The defending champions are the team to beat and go into the new campaign as strong favorites for good reason. That is, in part, due to the stability at Stamford Bridge whereby there will likely be few changes to the Chelsea first string from the side that won the league so convincingly last term. With a nucleus that forms a formidable backline in front of one of the outstanding goalkeepers in the league, the Blues look the safest bet defensively. Elsewhere questions linger at the heart of both Manchester rivals’ defensive setups, and while Arsenal’s addition of Petr Cech should improve the chances of the Gunners, it remains to be seen whether they can match their London rivals’ consistency. The consistency, earmarked by defensive solidity, which marks Chelsea out from their rivals could prove the difference in the, albeit closer, title race – should Jose Mourinho inspire a similar consistency throughout this campaign to that which seen his side dominant last season, they will be very difficult to overhaul.
Chelsea, Manchester United, Arsenal, Manchester City.
It has been a busy summer at Old Trafford, which has seen the Red Devils strengthen the midfield which appeared so weak at times in recent years. Bastian Schweinsteiger and Morgan Schneiderlein should add a combativeness, and Memphis Depay some pace and trickery, to draw Louis van Gaal’s side closer in the title race – but they may still be a player or two short. There is still time before the transfer window slams shut to address their lack of a proven centre-half and/or add a striker to relieve the reliance on Wayne Rooney, but until then there are too many unknowns to a squad that needs to gel fast to compete for the crown. That said, I suspect they could offer more than the rest over the course of the season to mount the most serious challenge. Equally it is surprising that Manchester City have not yet strengthened defensively and should they continue to leak goals they could struggle – with probably just enough fire power to hold on to a Champions League qualification place. Meanwhile, Liverpool have a lot of signings to embed post-Steven Gerrard and following the departure of Raheem Sterling. Like Tottenham and Everton, they should prove difficult opposition on their day but all three are probably trailing the top four when all is said and done.
Watford, Norwich, Leicester City.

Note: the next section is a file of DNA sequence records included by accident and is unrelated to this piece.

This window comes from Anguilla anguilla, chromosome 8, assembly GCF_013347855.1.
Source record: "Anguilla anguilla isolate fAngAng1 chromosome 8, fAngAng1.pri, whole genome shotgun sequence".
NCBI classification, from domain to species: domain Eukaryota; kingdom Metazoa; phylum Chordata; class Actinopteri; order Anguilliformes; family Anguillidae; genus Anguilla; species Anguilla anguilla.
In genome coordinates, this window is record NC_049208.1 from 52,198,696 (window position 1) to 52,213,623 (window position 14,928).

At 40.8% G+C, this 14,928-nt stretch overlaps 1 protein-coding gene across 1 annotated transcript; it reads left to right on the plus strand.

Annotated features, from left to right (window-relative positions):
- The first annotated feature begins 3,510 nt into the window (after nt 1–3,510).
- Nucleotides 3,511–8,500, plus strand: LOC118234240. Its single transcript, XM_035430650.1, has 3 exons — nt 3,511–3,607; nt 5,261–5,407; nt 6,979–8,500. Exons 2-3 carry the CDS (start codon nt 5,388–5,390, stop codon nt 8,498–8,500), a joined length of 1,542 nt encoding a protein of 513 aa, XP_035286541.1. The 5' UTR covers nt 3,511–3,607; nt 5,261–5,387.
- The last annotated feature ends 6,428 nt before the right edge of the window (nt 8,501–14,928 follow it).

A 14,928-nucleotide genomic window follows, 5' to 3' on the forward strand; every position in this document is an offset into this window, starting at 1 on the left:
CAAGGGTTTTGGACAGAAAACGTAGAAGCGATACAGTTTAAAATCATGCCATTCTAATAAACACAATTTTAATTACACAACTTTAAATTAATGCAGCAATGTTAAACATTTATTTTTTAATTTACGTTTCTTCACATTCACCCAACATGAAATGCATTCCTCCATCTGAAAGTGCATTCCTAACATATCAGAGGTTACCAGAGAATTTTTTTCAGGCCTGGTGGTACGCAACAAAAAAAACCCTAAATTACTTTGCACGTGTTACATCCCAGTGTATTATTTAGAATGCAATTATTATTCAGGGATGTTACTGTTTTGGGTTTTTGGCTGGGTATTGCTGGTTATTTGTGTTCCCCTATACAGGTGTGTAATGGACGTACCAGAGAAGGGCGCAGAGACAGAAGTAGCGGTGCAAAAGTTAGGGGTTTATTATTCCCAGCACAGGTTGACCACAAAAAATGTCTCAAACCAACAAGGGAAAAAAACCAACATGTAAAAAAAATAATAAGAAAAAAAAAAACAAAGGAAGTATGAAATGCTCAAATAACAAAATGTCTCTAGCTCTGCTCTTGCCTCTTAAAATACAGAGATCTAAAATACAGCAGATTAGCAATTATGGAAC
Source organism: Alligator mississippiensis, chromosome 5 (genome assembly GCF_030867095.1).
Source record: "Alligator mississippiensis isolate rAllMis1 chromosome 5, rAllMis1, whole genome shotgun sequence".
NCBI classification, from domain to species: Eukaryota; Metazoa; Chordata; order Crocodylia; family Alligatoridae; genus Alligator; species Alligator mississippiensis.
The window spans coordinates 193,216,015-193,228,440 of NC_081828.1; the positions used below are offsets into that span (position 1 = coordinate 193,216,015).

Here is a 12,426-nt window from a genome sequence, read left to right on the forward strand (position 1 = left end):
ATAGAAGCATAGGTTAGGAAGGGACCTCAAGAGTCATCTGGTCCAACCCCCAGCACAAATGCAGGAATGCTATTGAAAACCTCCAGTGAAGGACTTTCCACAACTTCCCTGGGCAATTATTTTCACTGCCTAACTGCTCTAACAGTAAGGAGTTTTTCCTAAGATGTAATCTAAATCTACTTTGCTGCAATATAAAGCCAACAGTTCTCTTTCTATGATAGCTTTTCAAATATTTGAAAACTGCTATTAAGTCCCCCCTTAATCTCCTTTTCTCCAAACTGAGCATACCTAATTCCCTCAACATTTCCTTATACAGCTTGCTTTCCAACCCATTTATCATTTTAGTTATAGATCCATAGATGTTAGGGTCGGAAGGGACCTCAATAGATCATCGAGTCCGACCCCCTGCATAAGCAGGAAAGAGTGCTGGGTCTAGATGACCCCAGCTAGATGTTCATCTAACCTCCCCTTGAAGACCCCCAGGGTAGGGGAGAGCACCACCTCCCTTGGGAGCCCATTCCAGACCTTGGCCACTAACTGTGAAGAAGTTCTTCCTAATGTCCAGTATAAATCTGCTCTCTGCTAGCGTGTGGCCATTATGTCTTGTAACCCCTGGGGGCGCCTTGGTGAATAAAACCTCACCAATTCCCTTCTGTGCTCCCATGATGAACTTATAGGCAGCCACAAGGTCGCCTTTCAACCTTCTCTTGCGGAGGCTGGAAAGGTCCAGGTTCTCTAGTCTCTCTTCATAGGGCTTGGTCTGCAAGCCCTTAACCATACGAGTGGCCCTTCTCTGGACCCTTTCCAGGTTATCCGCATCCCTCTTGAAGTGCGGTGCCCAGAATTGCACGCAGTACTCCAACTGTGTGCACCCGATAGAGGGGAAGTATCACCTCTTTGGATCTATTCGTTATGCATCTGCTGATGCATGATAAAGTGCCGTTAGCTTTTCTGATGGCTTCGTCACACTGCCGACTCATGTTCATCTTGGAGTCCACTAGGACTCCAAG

It will be interesting to see how long the appointment of Claudio Ranieri lasts at Leicester, who aren’t helped by the loss of Esteban Cambiasso. I expect the Foxes to struggle, perhaps falling victim to second season syndrome. Elsewhere of the promoted sides, I suspect at least one will survive and plump for Bournemouth to manage that with Eddie Howe at the helm. With a new manager and 11 signings, Watford could be anything, but it isn’t a reliable formula for Premier League survival while Norwich are low on quality. It could also be a rough season for Aston Villa, following key departures, and Sunderland, although the latter have recruited well.
The FA Cup has seen something of a resurgence of late so it will be interesting to see how serious the major clubs take it early on – certainly Mourinho could set out to right the wrongs of last year. With the depth of the Chelsea side boasting Remy and Falcao as probable cup starters, the Blues could make it a double. Elsewhere, with no European football on the schedule, fans of both Newcastle and West Ham will be hoping their sides can have a crack at cup success so I’d expect one of them to reach the latter stages, especially if Steve McClaren can get the Toon Army behind him.
Manchester United’s new number seven could be a massive hit this season if he can carry his form from last season’s Eredivisie into the Premier League. In tandem with Wayne Rooney and Juan Mata, the Dutchman has the tools and confidence to displace all memory of Angel Di Maria. Another new signing that could run close is Bournemouth’s acquisition of Max Gradel, following 17 goals in Ligue 1 last season. If he manages even half that to help steer Bournemouth to safety, it will have been a very good piece of business.
Alan Pardew’s side finished last season strongly and should only improve with the acquisitions of Yohan Cabaye and Patrick Bamford, on loan from Chelsea following a strong showing in the Championship last term. With a number of options going forward, the Eagles should be a dangerous side who cause a few upsets throughout the season. A top-half finish is viable.
This is a prediction that could backfire quite spectacularly but having moved from Liverpool to Manchester City for a mind-boggling £49m, there will be a lot of attention on Raheem
Bournemouth in the Premier League. The Cherries were one of the most exciting teams to watch last season and it will be fascinating to see how they – and LMA manager of the year Eddie Howe – cope with the step up.
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